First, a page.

Would Obama have won if he didn’t frame his mission with buzzwords like ‘hope’ and ‘change? There is no doubt that Barack appealed to the masses, the disenfranchised war-fatigued public who had seen a great deal of their savings and jobs disappear in just a few years.

When thousands of people celebrated his inauguration, with an energy for change not seen since the beginning of the 1970s, they might not have fathomed how disappointed they would be in a few years as the status quo remained, Obama’s promises never came to fruition and the economic conditions for many became even more dire.

Many soon realized that true systemic change was not possible by simply electing a candidate who said all the right slogans. Some of these disenfranchised people, especially the young underemployed college graduates of modern American society, decided to take the next step three years later. Occupy Wall Street was born.

As the tents were erected in public squares in cities and small towns throughout the US and the rest of the world, it became obvious that the dissent wasn’t aimed solely at Wall Street. Very soon, the protests bloomed into a large, diverse movement pushing for the change that couldn’t be acquired through a ballot box.

The Occupy movement grew largely through social media, blogs, and other websites, subverting the mainstream media which were largely ignoring the protest, except to stereotype and minimize the discourse for change promoted by the protesters. Soon enough, the police moved in and broke up the camps in a coordinated, synchronized attack throughout the country. Occupy was over…. Or was it?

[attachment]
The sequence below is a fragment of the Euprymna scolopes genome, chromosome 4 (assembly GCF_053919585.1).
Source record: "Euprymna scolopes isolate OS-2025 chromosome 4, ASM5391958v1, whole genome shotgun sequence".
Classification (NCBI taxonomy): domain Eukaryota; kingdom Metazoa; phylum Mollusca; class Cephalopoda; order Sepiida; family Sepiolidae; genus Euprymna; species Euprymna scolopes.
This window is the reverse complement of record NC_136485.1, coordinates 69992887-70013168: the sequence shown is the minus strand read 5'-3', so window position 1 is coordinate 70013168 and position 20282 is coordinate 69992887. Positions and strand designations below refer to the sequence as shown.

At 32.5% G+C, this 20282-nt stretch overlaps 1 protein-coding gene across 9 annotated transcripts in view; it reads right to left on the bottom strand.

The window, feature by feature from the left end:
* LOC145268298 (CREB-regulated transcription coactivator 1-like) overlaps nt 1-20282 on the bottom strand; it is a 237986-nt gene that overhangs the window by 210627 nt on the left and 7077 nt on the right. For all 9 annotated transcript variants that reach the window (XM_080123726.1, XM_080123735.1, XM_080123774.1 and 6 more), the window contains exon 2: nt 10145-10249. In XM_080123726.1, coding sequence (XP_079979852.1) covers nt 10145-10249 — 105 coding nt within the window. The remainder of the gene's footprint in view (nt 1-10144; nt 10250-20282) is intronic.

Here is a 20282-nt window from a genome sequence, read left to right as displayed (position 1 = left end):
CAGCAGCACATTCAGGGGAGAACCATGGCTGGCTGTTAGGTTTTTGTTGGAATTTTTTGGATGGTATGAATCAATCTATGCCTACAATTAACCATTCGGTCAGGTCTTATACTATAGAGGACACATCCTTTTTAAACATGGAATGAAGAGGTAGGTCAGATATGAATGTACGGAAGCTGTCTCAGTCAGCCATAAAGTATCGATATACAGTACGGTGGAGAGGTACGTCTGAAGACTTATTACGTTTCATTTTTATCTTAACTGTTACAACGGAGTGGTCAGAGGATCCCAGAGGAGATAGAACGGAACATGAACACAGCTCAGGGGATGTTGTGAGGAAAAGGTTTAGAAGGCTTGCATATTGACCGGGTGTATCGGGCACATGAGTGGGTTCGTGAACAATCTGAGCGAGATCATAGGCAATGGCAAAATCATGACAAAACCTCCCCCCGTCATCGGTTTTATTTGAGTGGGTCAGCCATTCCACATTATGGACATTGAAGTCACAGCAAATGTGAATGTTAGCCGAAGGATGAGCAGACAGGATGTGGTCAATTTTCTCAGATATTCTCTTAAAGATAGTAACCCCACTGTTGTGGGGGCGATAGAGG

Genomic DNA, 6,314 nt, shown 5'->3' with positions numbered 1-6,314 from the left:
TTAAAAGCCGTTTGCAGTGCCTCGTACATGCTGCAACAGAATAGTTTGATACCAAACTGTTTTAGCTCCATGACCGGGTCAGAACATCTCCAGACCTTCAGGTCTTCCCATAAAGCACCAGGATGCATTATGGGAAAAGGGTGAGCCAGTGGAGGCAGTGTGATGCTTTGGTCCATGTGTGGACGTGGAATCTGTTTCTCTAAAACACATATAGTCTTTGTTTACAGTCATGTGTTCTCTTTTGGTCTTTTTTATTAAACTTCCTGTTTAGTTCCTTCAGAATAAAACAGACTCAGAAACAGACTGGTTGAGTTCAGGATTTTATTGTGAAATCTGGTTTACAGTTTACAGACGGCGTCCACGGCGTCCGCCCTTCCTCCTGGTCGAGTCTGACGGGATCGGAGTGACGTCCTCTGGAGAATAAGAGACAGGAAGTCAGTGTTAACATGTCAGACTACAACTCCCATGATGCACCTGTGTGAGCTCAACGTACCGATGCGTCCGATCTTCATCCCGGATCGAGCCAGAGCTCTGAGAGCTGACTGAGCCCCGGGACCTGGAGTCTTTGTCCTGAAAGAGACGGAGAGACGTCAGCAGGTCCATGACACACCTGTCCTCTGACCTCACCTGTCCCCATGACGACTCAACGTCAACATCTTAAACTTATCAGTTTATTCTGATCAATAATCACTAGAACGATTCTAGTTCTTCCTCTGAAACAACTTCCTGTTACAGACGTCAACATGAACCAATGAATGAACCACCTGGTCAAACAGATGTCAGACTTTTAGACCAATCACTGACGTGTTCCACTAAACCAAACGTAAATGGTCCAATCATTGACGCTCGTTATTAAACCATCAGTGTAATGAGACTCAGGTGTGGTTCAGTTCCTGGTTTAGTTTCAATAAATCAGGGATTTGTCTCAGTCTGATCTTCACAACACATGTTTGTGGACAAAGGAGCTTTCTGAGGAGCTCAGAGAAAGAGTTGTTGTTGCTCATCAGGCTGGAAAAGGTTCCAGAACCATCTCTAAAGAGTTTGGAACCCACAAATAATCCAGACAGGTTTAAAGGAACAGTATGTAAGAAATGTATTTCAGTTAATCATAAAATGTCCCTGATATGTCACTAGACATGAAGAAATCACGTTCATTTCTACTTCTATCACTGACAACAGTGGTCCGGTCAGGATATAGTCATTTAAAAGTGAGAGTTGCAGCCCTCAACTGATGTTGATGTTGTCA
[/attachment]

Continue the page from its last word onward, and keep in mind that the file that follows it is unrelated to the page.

Many critics of the movement would point out that there were their lack of clear demands and focus, which in certain ways was a fair assessment as Ron Paul supporters who wanted to end the federal Reserve camped out next to socialists who were looking for universal health care, who shared meals with activists focusing on ending stop and frisk and police brutality.

Of course, the reason for the diversity of these protests was the widespread interconnected failures of the corporatist structure, but still, it is challenging to achieve significant systemic change, especially in such a short time period. While the ability of people of different beliefs to come together to resist the system is quite a beautiful thing, the question still remains: How can a decentralized movement in the information age influence even force the enactment of tangible political gains.

There is no doubt that the first wave of occupy is indeed over, as protesters are no longer trying to hold space in public parks like Zuccotti in Lower Manhattan. Occupy has now been defined as a tactic, much like it was before it became the label for a historical flashpoint. People have continued to push for change and what was once occupy has dispersed and spawned a multitude of new movements holding protests, more focused with a greater ability to mobilize, educate, and agitate, since they have a more clear message,comprised of specific goals and aims.